Our data demonstrate that the amount of cholesterol within macrophages sorted from the SN of aged mice is decreased after activation of LXR. An emerging body of evidence indicates that cellular metabolism determines macrophage function as either pro- or anti-inflammatory [69]. However, the role of lipid content in PNS macrophage polarization is unknown. We failed to obtain enough macrophages from SN of mice so to assess macrophages' bioenergetic profiles, so we used aged bone-marrow-derived macrophages cultured in oxLDL to maximize the lipid-loading of the cells. After treatment with the LXRs activator GW3965, we find that these macrophages increase both OCR and ECAR. This metabolic flux results imply that both glycolysis (ECAR) and mitochondrial respiration (OCR) are upregulated in macrophages treated with GW3965, potentially mimicking the energetic M2 phenotype [69]. Altogether, our data indicate that activation of LXRs in the PNS could induce phenotypic alteration of immune cells—by restoring or activating the lipid efflux in peripheral macrophages—resulting in a sensory and neuropathy improvement in aged mice.


We demonstrated that neuropathic alterations in aging mice were accompanied by changes in macrophage profiles. Even though lacking power, we saw similar data in human sural nerve. LXR agonist, GW3965, can delay age-related alterations to mechanical hypersensitivity and hyperalgesia, and increase sensory nerve fibers of the skin potentially resulting from an LXR-dependent regulation of macrophage cholesterol/lipid metabolism. However, future studies are required to dig deeper into comprehensive molecular mechanisms linking PNS/lipid/macrophage and to investigate whether LXRs activation attenuated distal degeneration or stimulated nerve regeneration in aging mice. Metabolic syndrome and neuropathy are closely associated and has been shown to be one of the driving factor for nerve injury in aged population by increasing fatty deposition in nerves, mitochondrial dysfunction, and oxidative stress [70]. Activation of these pathways also leads to metabolic inflammation [70]. Further studies in lipid metabolism of immune cells/macrophages of aging mice may advance our understanding of the pathophysiology of age-related neuropathic pain and help us in increasing the quality of life in the elderly.

Availability of data and materials

All data generated or analyzed during this study are included in this published article [and its Additional file 1: Fig. S1].



ATP binding cassette transporter A1


Adenosine triphosphate


Cluster of differentiation 11b, leukocyte marker


Cluster of differentiation 206, M2 macrophage marker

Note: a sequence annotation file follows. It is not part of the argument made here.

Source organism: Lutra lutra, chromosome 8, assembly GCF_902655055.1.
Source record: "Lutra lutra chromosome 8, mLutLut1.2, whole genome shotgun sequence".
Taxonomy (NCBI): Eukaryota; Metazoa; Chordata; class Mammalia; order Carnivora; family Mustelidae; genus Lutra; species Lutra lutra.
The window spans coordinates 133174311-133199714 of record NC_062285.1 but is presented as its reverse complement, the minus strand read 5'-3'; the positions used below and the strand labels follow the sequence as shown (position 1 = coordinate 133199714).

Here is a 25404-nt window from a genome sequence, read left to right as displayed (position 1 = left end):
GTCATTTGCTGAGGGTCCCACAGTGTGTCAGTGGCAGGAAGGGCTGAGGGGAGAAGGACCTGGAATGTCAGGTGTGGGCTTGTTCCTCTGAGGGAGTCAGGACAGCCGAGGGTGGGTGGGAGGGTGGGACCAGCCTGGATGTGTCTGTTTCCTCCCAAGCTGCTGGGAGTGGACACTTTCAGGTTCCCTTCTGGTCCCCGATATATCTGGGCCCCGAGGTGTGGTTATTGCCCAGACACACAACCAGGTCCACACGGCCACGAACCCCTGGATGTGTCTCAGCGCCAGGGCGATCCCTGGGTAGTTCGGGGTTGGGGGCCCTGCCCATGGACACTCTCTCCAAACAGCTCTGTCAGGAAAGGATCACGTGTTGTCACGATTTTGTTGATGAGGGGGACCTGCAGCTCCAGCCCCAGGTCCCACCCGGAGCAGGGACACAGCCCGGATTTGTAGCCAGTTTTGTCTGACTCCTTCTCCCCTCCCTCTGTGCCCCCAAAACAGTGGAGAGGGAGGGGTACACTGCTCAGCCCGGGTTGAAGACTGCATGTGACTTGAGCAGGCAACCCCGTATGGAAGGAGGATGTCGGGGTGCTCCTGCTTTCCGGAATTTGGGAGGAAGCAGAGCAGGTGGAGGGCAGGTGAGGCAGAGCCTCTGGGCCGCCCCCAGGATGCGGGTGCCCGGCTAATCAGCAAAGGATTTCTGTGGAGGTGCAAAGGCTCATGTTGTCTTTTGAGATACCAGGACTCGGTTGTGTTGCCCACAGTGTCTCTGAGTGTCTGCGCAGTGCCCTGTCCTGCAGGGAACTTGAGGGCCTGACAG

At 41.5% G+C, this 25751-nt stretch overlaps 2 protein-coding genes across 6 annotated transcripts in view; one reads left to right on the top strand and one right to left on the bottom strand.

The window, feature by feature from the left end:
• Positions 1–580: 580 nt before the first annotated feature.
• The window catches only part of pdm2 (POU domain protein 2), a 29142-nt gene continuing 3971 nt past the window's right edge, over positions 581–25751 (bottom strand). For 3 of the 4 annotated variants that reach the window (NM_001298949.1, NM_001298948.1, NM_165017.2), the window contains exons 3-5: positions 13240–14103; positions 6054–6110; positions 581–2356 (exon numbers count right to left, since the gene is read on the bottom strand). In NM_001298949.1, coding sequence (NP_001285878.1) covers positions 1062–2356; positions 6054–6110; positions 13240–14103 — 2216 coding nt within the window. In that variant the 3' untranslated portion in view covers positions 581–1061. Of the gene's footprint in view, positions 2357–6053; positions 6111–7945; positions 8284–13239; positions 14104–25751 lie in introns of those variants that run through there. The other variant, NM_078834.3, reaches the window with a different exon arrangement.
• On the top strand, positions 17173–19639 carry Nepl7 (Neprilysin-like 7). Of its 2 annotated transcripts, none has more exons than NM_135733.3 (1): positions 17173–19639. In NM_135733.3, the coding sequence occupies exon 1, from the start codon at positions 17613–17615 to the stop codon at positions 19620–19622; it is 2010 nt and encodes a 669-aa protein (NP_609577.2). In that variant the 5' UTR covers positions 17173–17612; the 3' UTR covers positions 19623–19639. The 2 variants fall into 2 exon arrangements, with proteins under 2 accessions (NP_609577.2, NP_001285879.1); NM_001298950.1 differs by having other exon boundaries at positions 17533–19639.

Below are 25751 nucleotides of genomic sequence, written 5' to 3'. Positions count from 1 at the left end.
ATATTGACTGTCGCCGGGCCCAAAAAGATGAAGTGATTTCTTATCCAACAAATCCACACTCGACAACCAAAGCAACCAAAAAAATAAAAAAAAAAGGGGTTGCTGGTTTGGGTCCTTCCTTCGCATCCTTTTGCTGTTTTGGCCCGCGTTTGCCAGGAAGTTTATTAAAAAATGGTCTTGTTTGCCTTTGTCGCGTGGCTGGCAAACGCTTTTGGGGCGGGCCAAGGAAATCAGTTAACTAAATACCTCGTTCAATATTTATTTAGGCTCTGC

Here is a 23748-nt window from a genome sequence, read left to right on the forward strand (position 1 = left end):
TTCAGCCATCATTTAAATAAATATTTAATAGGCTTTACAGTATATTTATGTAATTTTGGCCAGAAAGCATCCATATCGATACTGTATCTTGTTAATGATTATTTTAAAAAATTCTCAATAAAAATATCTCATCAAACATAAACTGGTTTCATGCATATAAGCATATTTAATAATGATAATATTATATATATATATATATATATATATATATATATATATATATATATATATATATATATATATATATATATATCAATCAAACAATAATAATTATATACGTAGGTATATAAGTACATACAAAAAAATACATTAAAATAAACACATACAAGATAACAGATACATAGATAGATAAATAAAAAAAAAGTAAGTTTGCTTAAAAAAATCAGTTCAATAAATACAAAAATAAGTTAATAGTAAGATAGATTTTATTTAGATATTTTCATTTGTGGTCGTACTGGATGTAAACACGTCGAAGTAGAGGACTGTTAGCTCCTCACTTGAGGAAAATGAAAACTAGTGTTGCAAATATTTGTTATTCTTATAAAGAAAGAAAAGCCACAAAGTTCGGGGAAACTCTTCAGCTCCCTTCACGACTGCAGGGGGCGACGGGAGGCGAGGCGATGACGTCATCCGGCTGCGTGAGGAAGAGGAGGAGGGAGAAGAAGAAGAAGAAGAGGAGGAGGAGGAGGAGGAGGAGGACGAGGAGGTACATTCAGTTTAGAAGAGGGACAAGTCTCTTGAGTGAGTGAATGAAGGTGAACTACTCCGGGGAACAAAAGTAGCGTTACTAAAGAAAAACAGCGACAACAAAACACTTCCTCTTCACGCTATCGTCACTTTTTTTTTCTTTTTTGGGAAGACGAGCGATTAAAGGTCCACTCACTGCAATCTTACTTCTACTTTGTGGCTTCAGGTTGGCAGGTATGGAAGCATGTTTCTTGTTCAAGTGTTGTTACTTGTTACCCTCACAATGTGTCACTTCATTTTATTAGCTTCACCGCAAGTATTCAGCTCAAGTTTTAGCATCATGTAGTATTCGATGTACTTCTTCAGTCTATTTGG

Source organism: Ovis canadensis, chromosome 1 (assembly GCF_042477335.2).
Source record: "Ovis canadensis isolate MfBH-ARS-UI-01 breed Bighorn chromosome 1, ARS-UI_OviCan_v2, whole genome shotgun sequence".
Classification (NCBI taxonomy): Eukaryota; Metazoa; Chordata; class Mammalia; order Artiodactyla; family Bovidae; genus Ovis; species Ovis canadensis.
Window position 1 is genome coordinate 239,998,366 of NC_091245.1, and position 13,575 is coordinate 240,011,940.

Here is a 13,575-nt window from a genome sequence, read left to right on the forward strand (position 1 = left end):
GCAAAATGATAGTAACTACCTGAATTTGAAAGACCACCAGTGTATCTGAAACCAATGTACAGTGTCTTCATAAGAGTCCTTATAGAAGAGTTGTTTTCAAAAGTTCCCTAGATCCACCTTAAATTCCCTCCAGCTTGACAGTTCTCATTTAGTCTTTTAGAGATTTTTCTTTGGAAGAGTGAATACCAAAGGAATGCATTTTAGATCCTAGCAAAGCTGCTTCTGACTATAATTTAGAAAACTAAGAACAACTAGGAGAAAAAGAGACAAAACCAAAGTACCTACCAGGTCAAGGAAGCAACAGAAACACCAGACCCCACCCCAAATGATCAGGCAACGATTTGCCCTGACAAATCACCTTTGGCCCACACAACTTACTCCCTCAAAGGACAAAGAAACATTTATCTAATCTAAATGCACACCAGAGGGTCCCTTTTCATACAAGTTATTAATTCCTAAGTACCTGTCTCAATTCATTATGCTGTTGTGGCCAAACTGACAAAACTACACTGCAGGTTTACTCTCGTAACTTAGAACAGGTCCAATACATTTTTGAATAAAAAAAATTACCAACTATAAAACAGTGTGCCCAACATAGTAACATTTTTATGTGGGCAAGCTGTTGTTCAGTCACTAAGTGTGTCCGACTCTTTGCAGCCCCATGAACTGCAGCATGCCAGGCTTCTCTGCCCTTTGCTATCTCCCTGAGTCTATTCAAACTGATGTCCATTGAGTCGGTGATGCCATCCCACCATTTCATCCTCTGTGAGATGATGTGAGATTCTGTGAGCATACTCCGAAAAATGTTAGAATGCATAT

Cluster of differentiation 36, scavenger receptor


Cluster of differentiation 45, lymphocyte common antigen




DiI dye oxidized low-density lipoproteins


Dorsal root ganglia


Extracellular acidification rate


Electron transport chain


Macrophage marker


Fetal bovine serum


Carbonyl cyanide-4-(trifluoromethoxy)phenylhydrazone


MHC class II marker


Intraepidermal nerve fibers


Liver X receptor


Oxygen consumption rate


Oxidized low-density lipoproteins


Phosphate buffered saline


Peripheral nervous system


Roswell park memorial institute medium-1640


Sub-basal nerve plexus


Sciatic nerve


Sterol regulatory element-binding transcription factor 1


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We thank Loyola University Chicago animal facility for housing our mice.


This work was supported by National Institute of Diabetes and Digestive and Kidney Diseases (NIH) R01 DK117404 to VMA.

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CKG and VMA were involved in the conception and design of the experiments. CKG, NE, AVG, GA, NAC, and VMA were involved in data collection, assembly, analysis and interpretation of data. CKG and VMA drafted the manuscript. CKG, NE, AVG, GA, NAC, and VMA revised the manuscript. All authors read“ and approved the final manuscript.

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Correspondence to Virginie Mansuy-Aubert.

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Informed consent was obtained from all human subjects prior to sural nerve sample collection in strict accordance with the rules and guidelines stipulated by the Loyola University Chicago Internal Review Board (IRB). All experimental protocols were approved by the Loyola University Chicago IRB (protocol # 210567020519).

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Supplementary Information

Additional file 1: Fig. S1.

A Percentage of M1 (CD45 + /HLA-DR +) and M2 (CD45 + /CD206 +) macrophages in human sural nerve biopsies from 37 and 84yrs old female patients. B mRNA expression of LXRs target genes in the sorted CD45 + CD11B + cells from the SN of 6-month-old and 24-month-old mice (n = 8/group). C Cholesterol content in the sorted CD45 + CD11B + cells from the SN of 6, 12, and 24 month-old mice (n = 8/group). Cholesterol D and triglycerides E levels of 24-month-old mice treated with and without LXRs agonist GW3965 for 12 weeks (n = 6/group). All data are Mean ± SEM. *p < 0.05, **p < 0.005, ***p < 0.0005, ****p < 0.00005.

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Gavini, C.K., Elshareif, N., Aubert, G. et al. LXR agonist improves peripheral neuropathy and modifies PNS immune cells in aged mice. J Neuroinflammation 19, 57 (2022).